On the day the world celebrated the 5oth anniversary of the March on Washington and the Rev. Martin Luther King Jr.’s “I Have a Dream” speech, a long-simmering conflict among his children escalated.
While dozens of dignitaries, including the president and two former presidents, were praising King last week, the King estate filed suit in Fulton County Superior Court calling for King Center CEO Bernice King to be placed on administrative leave, pending the final outcome of an audit of the center, and for the removal of former Atlanta Mayor Andrew Young and Alveda King, a cousin, from the board.
Dexter King is the president of the King estate and Martin King III is the chairman of the board. All the parties are also members of the King Center’s board, with Dexter King serving as its chair. The sixth member of the board is Christine King Farris, Martin Luther King Jr.’s sister.
“It is disappointing that such a case, which is entirely without legal merit, has been filed the same week the nation is celebrating the 50th anniversary of Dr. King’s speech, which electrified our country and whose work serves as the center’s inspiration,” said Stephen Ryan, an attorney representing Bernice King. "Bernice King, Andrew Young and Alveda King are three King Center board members who will vigorously defend the King Center.”
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On the anniversary of King’s speech, Ryan said, Bernice King, Alveda King and Young did not know that a suit would be filed that day. They didn’t learn about the lawsuit until Friday.
“I don’t understand what is going on,” said Young, the only nonfamily member of the board. "I still hope that we will be able to work it out.”
A spokeswoman for King III said he was not immediately available. Questions sent to an attorney for the estate were not returned.
During the anniversary celebration, there was an audible gasp at the event as the siblings gathered on the steps of the Lincoln Monument and embraced.
Photos of the embrace became an instant hit on social media.
“Beautiful!!!!!!,” one person posted on the Be A King Facebook page.
“The three of them look so good on the stage together,” said Young, a longtime confidant of the family, who was also in Washington for the celebration. "I thought Wednesday was a splendid statement that the movement was alive and well after 50 years.”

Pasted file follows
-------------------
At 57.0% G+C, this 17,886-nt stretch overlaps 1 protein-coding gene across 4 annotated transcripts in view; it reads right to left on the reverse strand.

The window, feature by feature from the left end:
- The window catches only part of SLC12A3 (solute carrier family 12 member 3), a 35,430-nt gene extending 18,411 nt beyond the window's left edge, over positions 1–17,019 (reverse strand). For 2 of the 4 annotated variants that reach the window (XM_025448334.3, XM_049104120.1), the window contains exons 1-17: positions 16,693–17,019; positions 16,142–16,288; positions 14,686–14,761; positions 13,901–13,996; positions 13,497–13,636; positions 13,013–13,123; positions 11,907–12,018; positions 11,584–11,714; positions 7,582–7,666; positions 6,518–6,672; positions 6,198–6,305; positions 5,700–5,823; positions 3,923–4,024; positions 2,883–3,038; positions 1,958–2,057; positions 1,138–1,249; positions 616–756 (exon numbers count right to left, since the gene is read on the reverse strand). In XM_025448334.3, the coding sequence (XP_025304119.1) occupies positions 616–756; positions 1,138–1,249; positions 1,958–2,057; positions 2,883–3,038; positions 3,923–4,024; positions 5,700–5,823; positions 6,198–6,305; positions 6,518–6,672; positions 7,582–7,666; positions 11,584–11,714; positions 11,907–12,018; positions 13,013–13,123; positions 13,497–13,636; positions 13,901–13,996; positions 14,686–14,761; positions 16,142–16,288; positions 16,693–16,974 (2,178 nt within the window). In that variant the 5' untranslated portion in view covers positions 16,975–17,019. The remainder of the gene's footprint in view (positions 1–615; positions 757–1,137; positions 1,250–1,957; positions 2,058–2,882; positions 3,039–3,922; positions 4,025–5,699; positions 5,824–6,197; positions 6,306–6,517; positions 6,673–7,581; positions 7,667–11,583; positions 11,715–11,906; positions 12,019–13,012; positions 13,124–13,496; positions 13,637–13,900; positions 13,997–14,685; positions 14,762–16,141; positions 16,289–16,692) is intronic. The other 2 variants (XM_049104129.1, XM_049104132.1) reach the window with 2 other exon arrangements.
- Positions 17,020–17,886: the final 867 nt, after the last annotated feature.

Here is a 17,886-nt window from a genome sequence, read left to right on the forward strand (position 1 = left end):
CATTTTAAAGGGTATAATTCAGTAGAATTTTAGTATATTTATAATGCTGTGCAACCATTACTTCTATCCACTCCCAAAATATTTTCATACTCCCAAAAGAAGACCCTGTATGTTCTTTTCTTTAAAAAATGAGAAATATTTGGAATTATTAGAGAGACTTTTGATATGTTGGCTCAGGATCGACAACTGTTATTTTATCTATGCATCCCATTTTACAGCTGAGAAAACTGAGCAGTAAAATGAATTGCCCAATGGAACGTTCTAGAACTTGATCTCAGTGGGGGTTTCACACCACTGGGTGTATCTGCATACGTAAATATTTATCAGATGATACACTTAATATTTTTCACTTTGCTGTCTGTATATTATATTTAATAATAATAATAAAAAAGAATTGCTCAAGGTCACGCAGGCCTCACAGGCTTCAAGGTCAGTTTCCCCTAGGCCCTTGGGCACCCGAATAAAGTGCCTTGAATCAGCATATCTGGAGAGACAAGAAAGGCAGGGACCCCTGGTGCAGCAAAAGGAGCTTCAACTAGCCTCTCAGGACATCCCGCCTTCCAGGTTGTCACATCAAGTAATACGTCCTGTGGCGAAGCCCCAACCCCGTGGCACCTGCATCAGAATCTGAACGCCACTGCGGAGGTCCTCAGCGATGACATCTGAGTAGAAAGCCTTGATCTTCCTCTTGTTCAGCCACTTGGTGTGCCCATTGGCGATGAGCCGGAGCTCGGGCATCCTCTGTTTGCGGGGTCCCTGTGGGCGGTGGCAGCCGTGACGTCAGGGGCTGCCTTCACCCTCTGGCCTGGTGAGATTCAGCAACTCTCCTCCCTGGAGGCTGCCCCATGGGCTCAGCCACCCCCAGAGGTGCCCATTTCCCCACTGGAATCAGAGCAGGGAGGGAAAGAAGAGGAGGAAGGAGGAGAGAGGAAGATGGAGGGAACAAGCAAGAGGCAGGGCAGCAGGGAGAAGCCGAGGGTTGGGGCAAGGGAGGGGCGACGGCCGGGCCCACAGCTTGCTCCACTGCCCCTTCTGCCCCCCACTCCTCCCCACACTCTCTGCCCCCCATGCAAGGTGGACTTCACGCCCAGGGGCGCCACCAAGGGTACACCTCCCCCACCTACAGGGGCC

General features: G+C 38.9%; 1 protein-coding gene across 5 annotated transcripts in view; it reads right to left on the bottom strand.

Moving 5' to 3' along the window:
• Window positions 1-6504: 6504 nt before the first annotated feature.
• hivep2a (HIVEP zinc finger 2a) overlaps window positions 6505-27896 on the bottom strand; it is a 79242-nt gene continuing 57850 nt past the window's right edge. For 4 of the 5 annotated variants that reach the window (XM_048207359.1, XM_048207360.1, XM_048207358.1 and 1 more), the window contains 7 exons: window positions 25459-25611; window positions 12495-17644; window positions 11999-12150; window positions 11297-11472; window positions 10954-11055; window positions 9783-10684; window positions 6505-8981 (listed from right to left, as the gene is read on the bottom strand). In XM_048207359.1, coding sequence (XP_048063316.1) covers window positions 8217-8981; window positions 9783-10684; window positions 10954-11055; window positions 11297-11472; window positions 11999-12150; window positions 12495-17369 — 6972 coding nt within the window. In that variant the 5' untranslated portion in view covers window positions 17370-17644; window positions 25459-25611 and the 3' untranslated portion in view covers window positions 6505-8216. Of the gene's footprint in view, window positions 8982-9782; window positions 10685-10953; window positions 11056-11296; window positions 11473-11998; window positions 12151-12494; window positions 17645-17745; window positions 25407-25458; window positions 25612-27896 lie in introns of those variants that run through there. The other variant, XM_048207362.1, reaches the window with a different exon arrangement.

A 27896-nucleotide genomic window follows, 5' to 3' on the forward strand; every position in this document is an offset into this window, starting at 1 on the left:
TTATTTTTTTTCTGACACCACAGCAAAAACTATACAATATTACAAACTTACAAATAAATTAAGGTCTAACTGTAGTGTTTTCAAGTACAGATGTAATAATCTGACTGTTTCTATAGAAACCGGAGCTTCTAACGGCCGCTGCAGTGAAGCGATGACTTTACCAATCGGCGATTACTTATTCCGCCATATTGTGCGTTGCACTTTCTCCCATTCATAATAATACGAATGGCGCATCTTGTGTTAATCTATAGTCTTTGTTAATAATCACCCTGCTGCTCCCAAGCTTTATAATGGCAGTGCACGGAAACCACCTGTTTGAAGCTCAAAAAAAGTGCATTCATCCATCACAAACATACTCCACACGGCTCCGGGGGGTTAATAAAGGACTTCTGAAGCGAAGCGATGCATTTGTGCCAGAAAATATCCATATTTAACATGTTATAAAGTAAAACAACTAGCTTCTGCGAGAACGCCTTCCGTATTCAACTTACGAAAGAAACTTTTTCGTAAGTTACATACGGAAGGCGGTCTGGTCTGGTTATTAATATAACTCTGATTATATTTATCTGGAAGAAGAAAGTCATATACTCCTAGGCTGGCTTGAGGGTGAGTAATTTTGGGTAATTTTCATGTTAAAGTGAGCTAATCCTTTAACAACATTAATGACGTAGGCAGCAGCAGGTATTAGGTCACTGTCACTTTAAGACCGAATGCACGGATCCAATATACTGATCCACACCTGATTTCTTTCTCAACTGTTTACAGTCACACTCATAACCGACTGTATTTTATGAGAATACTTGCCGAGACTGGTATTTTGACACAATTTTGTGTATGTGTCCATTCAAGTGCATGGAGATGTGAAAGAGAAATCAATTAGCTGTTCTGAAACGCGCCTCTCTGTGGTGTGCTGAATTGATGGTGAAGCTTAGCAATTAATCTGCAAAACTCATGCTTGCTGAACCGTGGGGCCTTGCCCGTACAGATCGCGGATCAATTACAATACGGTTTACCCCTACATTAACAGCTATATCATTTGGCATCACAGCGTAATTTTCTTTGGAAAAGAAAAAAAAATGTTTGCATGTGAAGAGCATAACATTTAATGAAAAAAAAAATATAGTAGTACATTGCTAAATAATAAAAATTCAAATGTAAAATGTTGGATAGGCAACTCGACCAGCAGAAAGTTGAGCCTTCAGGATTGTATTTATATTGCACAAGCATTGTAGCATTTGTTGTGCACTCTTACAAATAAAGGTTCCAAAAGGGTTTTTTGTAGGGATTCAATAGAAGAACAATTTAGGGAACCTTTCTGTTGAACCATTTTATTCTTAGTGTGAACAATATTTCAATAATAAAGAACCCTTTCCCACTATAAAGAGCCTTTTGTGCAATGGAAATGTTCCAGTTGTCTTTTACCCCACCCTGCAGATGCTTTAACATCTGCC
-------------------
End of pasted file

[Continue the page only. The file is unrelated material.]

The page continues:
Alveda King saw the siblings and their families during the March on Washington commemoration in Washington and said the relationship “didn’t appear to be strained.”
“They have differing opinions, which is why there is a lawsuit, but they’re still family and they love each other, they really do.”
When asked about efforts to remove her from the board, Alveda King, the niece of the Rev. Martin Luther King Jr., said she was "not necessarily” disturbed by that. The plaintiff "can ask, that’s fine.”
She said when family members have such differences, "of course there’s an indication that it’s time for communication.”
She said she planned to "continue in love and continue in prayer and continue in the pattern that my dear uncle left here for us.”
According to the suit filed by the King estate – which describes the relationship between the estate and the King Center as" strained, resulting in a total breakdown in communication and transparency” – an audit of the King Center in April was "unacceptable.”
“The physical property is susceptible to damage by fire, water, mold and mildew, as well as to theft,” the suit claims, adding that the estate wants to terminate the current licensing agreement with the center because of the concerns.
The suit goes on to say that in order to prevent the termination of the agreement, the King Center would have to, among other things:
— Place Bernice King on leave pending the final outcome of an audit into the center’s past policies and practices.
— Remove Alveda King from the board of directors "because of her consistent violations of policies and procedures.”
— Remove Young from the board for "breaching his fiduciary duty by willfully infringing upon (the estate’s) intellectual property in commercial ventures.”
While the suit wasn’t specific about what Young had done, the former Atlanta mayor and key aide to King Jr. has recently started producing documentaries. Last month at Howard University he premiered his latest film,“1963: The Year That Changed America,” which focuses on the Birmingham civil rights campaign.
“The estate is in charge of the financial assets of the family and I have never requested, or charged or received a penny in 45 years,” Young said. "But I do feel an obligation to protect the records of the movement, which I am as much an heir to as they are.”